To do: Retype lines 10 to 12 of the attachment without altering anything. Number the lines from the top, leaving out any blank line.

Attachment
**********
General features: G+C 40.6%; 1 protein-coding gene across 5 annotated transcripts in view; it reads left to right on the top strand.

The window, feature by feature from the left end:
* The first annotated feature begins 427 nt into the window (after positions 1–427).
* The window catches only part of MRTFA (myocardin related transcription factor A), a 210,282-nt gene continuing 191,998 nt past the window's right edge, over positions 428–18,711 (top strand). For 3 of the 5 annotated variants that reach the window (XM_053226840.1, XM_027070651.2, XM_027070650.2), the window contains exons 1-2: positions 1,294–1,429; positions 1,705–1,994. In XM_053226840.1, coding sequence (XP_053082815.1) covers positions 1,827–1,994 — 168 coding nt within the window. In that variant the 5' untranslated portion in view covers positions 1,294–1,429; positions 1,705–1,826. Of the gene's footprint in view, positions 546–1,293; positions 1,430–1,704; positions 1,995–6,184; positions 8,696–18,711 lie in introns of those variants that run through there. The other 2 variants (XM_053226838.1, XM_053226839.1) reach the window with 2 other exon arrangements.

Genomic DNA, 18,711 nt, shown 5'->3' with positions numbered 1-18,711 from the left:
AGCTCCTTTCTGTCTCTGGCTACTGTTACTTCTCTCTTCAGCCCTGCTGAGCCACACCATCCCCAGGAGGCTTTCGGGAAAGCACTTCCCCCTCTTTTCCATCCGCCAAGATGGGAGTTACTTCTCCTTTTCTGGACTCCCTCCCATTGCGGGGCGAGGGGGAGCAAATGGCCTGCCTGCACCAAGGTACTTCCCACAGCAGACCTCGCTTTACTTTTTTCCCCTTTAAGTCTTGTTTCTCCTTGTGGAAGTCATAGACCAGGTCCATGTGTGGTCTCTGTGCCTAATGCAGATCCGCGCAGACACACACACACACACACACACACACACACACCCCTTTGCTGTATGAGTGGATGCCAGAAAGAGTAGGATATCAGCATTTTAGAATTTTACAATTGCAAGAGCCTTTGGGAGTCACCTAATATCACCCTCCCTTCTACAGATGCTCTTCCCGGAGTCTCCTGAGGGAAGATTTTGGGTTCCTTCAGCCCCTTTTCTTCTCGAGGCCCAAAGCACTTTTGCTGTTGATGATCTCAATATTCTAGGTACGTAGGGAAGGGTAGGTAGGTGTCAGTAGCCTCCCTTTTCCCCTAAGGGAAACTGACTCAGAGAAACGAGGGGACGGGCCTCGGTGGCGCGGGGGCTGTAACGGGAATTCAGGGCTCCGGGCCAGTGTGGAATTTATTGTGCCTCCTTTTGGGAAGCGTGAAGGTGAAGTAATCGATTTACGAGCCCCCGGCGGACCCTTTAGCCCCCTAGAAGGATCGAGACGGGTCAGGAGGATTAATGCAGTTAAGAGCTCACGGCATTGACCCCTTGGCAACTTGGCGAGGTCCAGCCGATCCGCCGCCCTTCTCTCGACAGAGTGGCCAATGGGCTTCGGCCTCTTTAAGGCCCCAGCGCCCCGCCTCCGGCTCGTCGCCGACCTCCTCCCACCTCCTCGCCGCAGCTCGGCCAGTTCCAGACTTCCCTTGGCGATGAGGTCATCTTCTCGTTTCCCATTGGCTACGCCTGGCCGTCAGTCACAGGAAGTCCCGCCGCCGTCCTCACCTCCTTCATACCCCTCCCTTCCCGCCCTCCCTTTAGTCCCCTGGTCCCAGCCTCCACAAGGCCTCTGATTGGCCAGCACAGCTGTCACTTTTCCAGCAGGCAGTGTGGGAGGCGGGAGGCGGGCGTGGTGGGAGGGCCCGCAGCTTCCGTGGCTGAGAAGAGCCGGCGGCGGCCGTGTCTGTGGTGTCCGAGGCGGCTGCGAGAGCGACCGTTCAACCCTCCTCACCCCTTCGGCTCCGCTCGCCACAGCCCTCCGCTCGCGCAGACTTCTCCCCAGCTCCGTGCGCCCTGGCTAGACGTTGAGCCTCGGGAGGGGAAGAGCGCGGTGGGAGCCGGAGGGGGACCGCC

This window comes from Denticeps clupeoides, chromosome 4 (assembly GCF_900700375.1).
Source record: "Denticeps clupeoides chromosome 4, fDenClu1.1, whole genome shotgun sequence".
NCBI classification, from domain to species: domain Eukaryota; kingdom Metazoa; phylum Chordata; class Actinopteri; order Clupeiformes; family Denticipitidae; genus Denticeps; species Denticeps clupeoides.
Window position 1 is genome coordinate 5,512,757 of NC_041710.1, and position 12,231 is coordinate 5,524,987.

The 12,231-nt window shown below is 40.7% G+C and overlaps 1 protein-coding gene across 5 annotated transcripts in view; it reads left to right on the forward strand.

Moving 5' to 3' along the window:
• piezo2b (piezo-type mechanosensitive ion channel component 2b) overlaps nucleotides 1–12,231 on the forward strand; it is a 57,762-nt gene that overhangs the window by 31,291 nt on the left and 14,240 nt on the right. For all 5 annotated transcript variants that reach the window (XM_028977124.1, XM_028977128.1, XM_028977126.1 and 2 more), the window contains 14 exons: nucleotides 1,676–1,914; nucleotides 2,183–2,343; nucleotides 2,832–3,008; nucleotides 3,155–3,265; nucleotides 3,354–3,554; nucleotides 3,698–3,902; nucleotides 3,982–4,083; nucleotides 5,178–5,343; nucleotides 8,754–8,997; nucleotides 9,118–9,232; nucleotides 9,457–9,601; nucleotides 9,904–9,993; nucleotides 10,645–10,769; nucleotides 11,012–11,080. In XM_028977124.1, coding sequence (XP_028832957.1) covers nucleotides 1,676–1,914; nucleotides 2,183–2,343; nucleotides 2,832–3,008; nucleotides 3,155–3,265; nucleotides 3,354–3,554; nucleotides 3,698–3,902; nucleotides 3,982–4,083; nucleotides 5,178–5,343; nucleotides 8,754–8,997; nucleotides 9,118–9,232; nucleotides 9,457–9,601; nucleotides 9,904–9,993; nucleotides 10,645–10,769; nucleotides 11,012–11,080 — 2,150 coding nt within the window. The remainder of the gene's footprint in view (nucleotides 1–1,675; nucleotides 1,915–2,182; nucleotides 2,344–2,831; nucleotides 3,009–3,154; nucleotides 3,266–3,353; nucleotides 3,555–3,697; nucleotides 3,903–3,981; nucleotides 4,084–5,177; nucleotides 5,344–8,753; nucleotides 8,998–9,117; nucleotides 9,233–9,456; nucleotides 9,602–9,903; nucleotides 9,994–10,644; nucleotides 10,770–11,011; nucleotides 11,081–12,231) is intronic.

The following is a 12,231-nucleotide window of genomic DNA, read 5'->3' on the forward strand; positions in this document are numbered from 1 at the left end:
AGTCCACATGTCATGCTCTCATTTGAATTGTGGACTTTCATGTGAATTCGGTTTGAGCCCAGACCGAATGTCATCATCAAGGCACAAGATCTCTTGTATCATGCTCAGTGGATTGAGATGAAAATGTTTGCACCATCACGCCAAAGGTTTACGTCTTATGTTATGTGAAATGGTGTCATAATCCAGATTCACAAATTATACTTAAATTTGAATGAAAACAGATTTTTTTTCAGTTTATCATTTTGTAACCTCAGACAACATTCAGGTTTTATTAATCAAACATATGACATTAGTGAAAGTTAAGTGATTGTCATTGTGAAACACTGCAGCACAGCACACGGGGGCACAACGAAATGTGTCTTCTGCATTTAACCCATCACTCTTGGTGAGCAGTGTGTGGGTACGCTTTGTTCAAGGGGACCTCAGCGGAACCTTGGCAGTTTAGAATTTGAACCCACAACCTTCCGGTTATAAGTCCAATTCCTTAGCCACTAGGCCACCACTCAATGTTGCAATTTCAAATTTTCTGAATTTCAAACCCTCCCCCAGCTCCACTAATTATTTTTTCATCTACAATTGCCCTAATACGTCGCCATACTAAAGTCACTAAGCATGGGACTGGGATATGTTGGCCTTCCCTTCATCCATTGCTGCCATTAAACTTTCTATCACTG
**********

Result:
Window position 1 is genome coordinate 5,512,757 of NC_041710.1, and position 12,231 is coordinate 5,524,987.

The 12,231-nt window shown below is 40.7% G+C and overlaps 1 protein-coding gene across 5 annotated transcripts in view; it reads left to right on the forward strand.

Moving 5' to 3' along the window: